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Posted July 31, 2013 by John Baintree in News
 
 

Lucky Superstitions Around the World

Superstition is an ancient practice, with the belief in supernatural forces spanning ages. Humans love to look for patterns in behavior, believing that if the same processes are followed, that the same outcomes will be recreated. This is largely an irrational belief, that is embodied by symbolism. Over time, certain symbols become attributed to certain outcomes. The ominous black cat. The lucky four leaf clover. Yet, different cultures and nationalities have their own superstitions, stemming from their own independent experiences. As a result, this produces a plethora of superstitions around the world, meaning one particular symbol might hold weight in one culture, but not others. For example, ‘lucky number 7′ is heralded among most of the western world, however, in China you would want to stay clear of this number as it is attributed to anger and death, with the 7th month of the year being the ‘ghostly month’. This article will take a look at some of the lucky superstitions from around the world – ranging from the somewhat logical to the ridiculous.

four leaf cloverThe Four Leaf Clover

A worldwide symbol for good luck, the four leaf clover is an extremely lucky symbol. There are a number of believed origins for this superstition. One is that a four leaf clover is extremely rare, with the shamrock, or three leaf clover, being the standard clover found though out the world. That would be the least far-fetched explanation of this superstition, but there are also supernatural theories. One is that the four leaf clover was used by St. Patrick to represent the Holy Trinity, with St. Patrick coming to be represented by the fourth leaf. Perhaps this goes some way to explaining the expression the ‘luck of the Irish’, although even that is unclear, with the apparent origins of this phrase stemming from successful Irish miners in the American gold rush.

 

 

Horse Shoe

The horse shoe, like many superstitions, has its base in religion. One of the leading theories says that a blacksmith once nailed a horse shoe to the devil’s hoof, with the blacksmith removing the shoe once the devil had agreed to stay out of all buildings where a horse shoe is placed above the door. That being said, the etiquette surrounding the lucky horse shoe differs from country to country. Some believe the shoe should always be placed pointing up, to avoid the good luck escaping from the ends, whereas others believe the shoe should always be placed pointing down, in order to encourage the good luck to flow through from the ends, enriching those who are in its vicinity.

Crossed Fingers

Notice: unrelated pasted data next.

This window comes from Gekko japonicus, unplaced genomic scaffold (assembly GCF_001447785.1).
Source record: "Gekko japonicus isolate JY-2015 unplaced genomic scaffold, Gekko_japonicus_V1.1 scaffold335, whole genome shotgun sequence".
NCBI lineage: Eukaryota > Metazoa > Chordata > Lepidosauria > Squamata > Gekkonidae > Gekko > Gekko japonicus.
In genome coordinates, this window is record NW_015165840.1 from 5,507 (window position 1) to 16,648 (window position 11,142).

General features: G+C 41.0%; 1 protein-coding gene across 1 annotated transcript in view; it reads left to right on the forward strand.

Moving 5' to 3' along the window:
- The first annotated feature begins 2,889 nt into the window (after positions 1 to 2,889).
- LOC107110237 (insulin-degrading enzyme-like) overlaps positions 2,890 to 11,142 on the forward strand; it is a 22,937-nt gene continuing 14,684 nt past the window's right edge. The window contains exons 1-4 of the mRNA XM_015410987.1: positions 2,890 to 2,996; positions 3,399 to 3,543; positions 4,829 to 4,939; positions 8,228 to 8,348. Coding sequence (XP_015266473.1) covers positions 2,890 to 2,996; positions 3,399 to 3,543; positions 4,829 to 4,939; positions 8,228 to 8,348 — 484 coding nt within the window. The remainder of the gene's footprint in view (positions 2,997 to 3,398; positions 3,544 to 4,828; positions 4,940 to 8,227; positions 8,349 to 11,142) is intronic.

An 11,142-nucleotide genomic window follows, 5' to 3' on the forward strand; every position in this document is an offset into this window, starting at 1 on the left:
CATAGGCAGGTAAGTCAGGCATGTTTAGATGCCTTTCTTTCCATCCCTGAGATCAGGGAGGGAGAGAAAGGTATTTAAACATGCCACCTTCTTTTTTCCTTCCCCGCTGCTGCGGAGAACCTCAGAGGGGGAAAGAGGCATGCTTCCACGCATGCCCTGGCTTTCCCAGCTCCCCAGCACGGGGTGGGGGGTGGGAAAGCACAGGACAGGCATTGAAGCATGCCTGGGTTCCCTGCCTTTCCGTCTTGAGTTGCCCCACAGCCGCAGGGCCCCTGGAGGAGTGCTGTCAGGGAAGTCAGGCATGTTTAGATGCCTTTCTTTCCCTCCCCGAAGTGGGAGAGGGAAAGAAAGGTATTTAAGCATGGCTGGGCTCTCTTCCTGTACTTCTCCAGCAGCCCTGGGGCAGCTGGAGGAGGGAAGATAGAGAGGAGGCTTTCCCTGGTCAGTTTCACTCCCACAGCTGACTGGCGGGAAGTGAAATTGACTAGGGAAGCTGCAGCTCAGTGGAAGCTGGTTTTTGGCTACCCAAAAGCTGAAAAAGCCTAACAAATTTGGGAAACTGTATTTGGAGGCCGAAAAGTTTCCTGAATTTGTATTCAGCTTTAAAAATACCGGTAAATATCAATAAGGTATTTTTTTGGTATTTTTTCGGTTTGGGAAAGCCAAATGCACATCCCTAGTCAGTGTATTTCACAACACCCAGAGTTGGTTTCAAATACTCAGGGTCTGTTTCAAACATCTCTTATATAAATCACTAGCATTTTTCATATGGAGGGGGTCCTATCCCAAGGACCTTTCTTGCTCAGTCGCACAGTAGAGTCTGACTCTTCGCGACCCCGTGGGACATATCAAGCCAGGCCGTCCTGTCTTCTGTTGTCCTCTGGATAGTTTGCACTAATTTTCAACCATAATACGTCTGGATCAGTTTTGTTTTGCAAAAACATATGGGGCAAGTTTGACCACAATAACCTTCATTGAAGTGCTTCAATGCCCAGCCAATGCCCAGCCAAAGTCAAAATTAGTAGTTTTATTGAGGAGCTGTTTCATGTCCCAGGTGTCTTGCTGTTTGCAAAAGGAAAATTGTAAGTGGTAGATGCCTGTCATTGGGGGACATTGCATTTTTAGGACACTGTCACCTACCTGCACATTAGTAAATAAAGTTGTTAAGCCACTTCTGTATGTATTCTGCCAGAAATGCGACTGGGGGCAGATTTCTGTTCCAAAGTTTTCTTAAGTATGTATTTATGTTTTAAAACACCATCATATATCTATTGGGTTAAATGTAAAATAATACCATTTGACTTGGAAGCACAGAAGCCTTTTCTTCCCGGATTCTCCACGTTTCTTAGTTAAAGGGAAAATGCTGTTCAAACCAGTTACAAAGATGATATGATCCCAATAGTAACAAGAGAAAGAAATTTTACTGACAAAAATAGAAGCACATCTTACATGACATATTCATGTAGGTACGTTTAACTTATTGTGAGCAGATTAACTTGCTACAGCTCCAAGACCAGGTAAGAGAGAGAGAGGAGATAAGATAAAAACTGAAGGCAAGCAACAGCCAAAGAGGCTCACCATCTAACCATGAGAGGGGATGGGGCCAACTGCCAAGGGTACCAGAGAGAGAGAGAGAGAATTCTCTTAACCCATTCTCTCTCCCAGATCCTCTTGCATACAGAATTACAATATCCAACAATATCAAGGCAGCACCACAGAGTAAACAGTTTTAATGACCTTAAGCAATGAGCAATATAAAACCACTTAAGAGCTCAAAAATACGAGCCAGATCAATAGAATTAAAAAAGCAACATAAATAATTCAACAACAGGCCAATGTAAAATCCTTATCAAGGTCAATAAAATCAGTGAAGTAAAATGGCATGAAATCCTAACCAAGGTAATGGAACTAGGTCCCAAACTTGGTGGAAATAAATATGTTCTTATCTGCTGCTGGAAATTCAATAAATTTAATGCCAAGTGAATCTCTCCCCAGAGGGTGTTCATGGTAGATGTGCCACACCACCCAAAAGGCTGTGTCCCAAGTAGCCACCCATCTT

This emblem of good luck is interesting due to its historical context. Crossing one’s fingers was a genuine practice, carried out by Christians under Roman persecution. Christians would cross their fingers to signal their identity to other persecuted Christians, allowing them to recognise their own kind. In addition this, the act of crossing fingers, soon came to represent the protection of God – after all, if it was able to ensure the survival of Christianity, then it must have had some form of divine power…right?

Maneki-neko (Japanese Beckoning Cat)

It is a popular western misconception that this ornamental cat is waving. This is not true, the tradition of welcoming hand gestures differ between Japan and the west, with the cat actually moving its paw in a motion that is seen as beckoning by the Japanese. The ornament is said to bring good luck to its owner, with the maneki-neko being used extensively in Japanese shops. There are various tales of folklore surrounding the beckoning cat, with one of the most popular being the tale of the stray cat and the shop. The story claims that an unsuccessful shop owner cared for a stray cat when it wandered into his shop. He fed and cared for the cat when he had hardly enough food for himself. To show its appreciation, when fully recovered, the cat took remained outside the shop, beckoning in customers, which resulted in the transformation of the shop into a successful business.

Rabbit Foot

The lucky rabbit’s foot is entrenched within magic and tradition. Again, as with most superstitions, its origins are not totally clear. The symbol gained reputation within America, however this belief is believed to stem from African hoodoo magic. The left, hind foot of the rabbit is traditionally used as it Is believed to bring good luck to its owner. Another theory is that the origins of the lucky rabbit foot lay with the emphatic rate that rabbits reproduce. In some cultures, it is said, the rabbit foot is meant to grant the wearer the fertility of the rabbit, making it popular amongst women attempting to conceive.

Superstitions are a curious thing. How they come into existence is a tale of information being passed from generation to generation, and with many of these superstitions, they hark back to more profound times; they are often function as religious symbolism. Whether these superstitions will grant you success or not is unlikely – so don’t go gambling away your life savings and blaming it on a lucrative leafed plant or a friendly feline figurine.

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